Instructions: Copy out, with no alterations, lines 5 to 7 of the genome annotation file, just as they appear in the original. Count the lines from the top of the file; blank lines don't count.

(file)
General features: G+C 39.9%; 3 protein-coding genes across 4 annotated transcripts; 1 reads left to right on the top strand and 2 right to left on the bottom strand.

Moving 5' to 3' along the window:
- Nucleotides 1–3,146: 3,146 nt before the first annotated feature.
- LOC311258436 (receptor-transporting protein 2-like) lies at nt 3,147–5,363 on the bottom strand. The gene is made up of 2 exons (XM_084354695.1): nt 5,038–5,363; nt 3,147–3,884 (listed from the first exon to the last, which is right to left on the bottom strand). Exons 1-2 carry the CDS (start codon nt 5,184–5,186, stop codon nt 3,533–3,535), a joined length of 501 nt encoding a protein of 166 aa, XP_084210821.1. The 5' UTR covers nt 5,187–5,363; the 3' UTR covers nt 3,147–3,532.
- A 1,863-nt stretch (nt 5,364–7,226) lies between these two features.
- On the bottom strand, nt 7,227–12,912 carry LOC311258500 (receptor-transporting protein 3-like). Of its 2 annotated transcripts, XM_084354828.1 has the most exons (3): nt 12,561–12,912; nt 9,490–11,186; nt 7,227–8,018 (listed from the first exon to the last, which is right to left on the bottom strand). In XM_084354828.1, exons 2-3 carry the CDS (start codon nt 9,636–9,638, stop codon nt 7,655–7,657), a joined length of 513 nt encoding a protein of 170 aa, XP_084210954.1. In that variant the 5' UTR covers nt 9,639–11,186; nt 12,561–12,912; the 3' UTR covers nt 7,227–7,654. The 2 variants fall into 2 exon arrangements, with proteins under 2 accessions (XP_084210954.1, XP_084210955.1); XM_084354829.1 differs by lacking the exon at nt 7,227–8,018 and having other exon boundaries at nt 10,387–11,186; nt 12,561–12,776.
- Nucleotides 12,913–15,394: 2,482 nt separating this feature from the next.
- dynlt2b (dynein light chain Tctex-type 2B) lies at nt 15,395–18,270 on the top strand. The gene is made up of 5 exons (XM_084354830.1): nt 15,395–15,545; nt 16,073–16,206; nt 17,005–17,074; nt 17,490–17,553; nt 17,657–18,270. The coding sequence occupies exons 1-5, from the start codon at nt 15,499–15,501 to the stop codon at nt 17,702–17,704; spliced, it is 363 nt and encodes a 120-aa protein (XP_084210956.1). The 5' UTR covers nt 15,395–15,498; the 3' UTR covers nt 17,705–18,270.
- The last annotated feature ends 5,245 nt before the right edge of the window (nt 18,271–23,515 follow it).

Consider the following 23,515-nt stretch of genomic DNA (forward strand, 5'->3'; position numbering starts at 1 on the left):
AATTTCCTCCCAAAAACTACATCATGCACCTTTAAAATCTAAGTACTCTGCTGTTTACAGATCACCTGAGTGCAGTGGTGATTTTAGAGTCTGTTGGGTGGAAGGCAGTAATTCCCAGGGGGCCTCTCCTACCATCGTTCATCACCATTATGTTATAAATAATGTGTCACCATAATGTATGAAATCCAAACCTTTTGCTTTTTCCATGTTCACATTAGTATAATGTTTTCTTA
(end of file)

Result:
- A 1,863-nt stretch (nt 5,364–7,226) lies between these two features.
- On the bottom strand, nt 7,227–12,912 carry LOC311258500 (receptor-transporting protein 3-like). Of its 2 annotated transcripts, XM_084354828.1 has the most exons (3): nt 12,561–12,912; nt 9,490–11,186; nt 7,227–8,018 (listed from the first exon to the last, which is right to left on the bottom strand). In XM_084354828.1, exons 2-3 carry the CDS (start codon nt 9,636–9,638, stop codon nt 7,655–7,657), a joined length of 513 nt encoding a protein of 170 aa, XP_084210954.1. In that variant the 5' UTR covers nt 9,639–11,186; nt 12,561–12,912; the 3' UTR covers nt 7,227–7,654. The 2 variants fall into 2 exon arrangements, with proteins under 2 accessions (XP_084210954.1, XP_084210955.1); XM_084354829.1 differs by lacking the exon at nt 7,227–8,018 and having other exon boundaries at nt 10,387–11,186; nt 12,561–12,776.
- Nucleotides 12,913–15,394: 2,482 nt separating this feature from the next.